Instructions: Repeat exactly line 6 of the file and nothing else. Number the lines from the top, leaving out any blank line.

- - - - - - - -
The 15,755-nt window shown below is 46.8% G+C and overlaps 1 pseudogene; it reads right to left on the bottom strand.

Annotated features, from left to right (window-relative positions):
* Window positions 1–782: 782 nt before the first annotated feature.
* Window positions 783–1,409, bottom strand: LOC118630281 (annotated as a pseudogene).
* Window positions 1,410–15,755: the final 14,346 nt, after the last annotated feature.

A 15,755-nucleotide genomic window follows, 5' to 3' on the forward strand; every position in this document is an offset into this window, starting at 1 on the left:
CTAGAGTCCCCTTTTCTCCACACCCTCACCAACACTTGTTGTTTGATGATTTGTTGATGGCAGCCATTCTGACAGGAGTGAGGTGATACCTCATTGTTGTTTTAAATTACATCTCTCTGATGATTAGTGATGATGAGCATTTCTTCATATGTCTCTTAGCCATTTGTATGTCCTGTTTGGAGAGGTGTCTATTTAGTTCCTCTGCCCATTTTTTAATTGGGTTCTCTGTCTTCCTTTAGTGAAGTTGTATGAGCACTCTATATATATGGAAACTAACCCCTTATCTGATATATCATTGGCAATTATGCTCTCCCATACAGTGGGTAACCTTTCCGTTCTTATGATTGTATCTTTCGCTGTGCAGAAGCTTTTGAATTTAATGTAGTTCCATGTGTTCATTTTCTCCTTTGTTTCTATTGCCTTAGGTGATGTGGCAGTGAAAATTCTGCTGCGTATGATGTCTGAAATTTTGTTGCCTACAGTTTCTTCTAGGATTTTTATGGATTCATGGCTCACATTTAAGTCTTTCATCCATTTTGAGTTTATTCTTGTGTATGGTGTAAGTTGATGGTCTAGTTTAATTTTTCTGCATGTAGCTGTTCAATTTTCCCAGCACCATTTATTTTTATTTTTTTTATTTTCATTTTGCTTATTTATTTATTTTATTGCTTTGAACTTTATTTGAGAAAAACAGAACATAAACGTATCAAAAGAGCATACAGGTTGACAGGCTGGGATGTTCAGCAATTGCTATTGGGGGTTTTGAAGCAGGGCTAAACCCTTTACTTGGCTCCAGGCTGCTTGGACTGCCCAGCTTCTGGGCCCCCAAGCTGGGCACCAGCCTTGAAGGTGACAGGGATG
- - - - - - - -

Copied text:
A 15,755-nucleotide genomic window follows, 5' to 3' on the forward strand; every position in this document is an offset into this window, starting at 1 on the left: